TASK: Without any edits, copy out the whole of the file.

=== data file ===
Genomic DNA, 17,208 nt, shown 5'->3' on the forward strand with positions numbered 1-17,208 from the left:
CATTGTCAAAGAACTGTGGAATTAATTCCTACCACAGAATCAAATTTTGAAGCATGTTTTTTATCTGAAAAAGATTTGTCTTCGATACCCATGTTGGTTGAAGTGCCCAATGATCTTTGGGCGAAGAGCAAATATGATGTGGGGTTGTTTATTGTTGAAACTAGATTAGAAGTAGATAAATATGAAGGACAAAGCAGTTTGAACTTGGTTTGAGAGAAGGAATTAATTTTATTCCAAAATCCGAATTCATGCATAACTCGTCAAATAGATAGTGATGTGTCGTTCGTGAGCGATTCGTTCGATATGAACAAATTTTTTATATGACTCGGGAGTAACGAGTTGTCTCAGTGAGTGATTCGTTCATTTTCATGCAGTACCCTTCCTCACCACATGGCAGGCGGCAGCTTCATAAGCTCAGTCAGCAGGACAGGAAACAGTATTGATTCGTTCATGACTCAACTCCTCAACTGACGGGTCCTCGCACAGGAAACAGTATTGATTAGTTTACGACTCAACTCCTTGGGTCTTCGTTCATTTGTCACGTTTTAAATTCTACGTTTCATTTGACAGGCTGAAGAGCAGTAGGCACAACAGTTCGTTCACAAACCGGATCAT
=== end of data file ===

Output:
Genomic DNA, 17,208 nt, shown 5'->3' on the forward strand with positions numbered 1-17,208 from the left:
CATTGTCAAAGAACTGTGGAATTAATTCCTACCACAGAATCAAATTTTGAAGCATGTTTTTTATCTGAAAAAGATTTGTCTTCGATACCCATGTTGGTTGAAGTGCCCAATGATCTTTGGGCGAAGAGCAAATATGATGTGGGGTTGTTTATTGTTGAAACTAGATTAGAAGTAGATAAATATGAAGGACAAAGCAGTTTGAACTTGGTTTGAGAGAAGGAATTAATTTTATTCCAAAATCCGAATTCATGCATAACTCGTCAAATAGATAGTGATGTGTCGTTCGTGAGCGATTCGTTCGATATGAACAAATTTTTTATATGACTCGGGAGTAACGAGTTGTCTCAGTGAGTGATTCGTTCATTTTCATGCAGTACCCTTCCTCACCACATGGCAGGCGGCAGCTTCATAAGCTCAGTCAGCAGGACAGGAAACAGTATTGATTCGTTCATGACTCAACTCCTCAACTGACGGGTCCTCGCACAGGAAACAGTATTGATTAGTTTACGACTCAACTCCTTGGGTCTTCGTTCATTTGTCACGTTTTAAATTCTACGTTTCATTTGACAGGCTGAAGAGCAGTAGGCACAACAGTTCGTTCACAAACCGGATCAT